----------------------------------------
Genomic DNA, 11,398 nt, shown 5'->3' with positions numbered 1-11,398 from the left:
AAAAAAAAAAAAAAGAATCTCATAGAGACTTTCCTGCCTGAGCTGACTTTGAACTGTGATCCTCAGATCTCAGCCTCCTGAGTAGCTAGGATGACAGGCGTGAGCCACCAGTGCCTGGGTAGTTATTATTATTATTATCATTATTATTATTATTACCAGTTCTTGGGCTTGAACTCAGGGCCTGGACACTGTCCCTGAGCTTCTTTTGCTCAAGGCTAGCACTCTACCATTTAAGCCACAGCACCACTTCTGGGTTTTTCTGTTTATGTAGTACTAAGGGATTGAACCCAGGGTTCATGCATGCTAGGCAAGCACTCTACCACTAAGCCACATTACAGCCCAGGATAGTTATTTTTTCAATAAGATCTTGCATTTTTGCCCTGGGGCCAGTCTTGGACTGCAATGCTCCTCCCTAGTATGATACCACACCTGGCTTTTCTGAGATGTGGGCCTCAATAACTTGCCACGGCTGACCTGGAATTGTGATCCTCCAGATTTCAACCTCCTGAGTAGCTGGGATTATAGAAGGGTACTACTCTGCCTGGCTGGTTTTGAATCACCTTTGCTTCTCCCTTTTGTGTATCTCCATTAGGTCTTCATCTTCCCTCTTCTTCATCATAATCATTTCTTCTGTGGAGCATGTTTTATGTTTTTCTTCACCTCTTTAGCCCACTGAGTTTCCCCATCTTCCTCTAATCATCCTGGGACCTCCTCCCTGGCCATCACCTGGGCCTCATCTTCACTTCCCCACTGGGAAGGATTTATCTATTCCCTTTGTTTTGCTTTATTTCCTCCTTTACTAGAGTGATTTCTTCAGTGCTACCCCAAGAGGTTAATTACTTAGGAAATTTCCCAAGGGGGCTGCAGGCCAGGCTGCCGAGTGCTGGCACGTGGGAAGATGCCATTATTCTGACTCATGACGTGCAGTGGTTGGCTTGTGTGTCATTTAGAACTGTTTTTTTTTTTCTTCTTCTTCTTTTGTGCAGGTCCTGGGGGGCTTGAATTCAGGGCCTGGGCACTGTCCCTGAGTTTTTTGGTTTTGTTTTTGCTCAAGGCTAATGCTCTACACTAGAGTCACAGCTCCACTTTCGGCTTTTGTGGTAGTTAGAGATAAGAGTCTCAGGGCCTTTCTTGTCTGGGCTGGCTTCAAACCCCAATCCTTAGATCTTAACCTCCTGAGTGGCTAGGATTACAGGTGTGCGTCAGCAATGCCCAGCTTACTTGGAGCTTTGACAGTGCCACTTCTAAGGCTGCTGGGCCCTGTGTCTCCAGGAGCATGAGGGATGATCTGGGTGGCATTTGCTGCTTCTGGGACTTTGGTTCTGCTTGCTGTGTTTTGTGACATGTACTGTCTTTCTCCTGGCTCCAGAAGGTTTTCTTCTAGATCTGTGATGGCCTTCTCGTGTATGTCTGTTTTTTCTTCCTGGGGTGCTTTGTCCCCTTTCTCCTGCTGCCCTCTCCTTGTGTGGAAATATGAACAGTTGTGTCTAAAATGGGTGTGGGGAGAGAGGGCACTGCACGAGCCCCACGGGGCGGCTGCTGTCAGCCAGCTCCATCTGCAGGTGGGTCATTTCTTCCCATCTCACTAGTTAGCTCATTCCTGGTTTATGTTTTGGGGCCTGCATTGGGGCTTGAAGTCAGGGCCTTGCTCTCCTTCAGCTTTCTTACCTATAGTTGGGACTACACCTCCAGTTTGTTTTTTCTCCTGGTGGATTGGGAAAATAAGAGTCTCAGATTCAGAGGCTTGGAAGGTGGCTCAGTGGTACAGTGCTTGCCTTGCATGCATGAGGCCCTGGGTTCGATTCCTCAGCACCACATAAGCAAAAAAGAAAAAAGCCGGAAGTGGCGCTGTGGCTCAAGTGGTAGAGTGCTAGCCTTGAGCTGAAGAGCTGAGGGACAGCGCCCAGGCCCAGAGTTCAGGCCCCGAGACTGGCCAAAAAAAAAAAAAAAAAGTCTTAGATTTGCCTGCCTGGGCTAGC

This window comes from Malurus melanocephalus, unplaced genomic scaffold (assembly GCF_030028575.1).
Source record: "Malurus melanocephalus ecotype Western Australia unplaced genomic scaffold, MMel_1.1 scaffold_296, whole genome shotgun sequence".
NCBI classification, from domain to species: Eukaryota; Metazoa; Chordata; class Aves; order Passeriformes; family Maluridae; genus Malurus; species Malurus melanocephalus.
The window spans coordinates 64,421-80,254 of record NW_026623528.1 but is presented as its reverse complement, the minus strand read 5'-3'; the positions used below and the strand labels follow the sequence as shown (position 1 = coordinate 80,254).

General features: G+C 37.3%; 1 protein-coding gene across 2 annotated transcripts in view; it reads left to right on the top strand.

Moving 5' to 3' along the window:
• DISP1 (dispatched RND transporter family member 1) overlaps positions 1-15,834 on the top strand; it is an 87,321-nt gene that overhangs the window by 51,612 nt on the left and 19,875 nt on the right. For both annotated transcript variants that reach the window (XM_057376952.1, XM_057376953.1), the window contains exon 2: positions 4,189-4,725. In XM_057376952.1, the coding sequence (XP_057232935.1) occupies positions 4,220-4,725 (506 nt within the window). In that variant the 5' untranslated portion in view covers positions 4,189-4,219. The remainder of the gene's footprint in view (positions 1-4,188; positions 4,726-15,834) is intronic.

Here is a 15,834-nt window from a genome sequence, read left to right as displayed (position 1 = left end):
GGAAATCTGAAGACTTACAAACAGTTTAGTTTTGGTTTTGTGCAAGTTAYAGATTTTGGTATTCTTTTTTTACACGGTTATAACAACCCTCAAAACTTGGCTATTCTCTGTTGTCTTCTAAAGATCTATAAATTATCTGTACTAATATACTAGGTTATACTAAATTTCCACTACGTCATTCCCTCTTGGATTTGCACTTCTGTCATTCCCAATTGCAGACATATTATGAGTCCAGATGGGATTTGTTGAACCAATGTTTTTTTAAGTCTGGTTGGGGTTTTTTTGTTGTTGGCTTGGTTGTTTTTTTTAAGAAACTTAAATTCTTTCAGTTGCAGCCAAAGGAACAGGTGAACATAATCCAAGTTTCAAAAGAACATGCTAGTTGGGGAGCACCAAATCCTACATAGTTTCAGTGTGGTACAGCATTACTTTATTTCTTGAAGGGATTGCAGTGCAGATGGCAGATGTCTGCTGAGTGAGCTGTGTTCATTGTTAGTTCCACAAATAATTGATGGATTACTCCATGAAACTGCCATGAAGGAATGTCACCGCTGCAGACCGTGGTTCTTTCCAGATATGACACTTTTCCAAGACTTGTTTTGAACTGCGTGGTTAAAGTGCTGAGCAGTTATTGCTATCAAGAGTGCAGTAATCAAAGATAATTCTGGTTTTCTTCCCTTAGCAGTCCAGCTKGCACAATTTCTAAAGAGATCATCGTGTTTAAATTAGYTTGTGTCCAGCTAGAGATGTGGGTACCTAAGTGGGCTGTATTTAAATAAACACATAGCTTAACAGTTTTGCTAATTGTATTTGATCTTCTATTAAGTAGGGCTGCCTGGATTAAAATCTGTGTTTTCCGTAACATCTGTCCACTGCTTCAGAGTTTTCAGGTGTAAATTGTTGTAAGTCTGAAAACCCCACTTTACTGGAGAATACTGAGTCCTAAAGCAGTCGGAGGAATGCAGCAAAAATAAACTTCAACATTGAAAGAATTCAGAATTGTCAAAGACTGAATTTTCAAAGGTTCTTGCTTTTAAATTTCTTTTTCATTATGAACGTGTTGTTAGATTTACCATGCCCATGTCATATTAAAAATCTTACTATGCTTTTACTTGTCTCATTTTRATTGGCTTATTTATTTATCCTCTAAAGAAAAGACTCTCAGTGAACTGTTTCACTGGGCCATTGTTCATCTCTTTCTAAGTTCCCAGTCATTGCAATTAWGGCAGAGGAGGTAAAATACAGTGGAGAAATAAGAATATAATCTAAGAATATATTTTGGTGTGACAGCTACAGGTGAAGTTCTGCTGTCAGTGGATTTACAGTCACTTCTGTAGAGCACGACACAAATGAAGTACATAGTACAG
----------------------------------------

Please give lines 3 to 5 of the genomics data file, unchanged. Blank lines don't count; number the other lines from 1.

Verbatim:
This window comes from Malurus melanocephalus, unplaced genomic scaffold (assembly GCF_030028575.1).
Source record: "Malurus melanocephalus ecotype Western Australia unplaced genomic scaffold, MMel_1.1 scaffold_296, whole genome shotgun sequence".
NCBI classification, from domain to species: Eukaryota; Metazoa; Chordata; class Aves; order Passeriformes; family Maluridae; genus Malurus; species Malurus melanocephalus.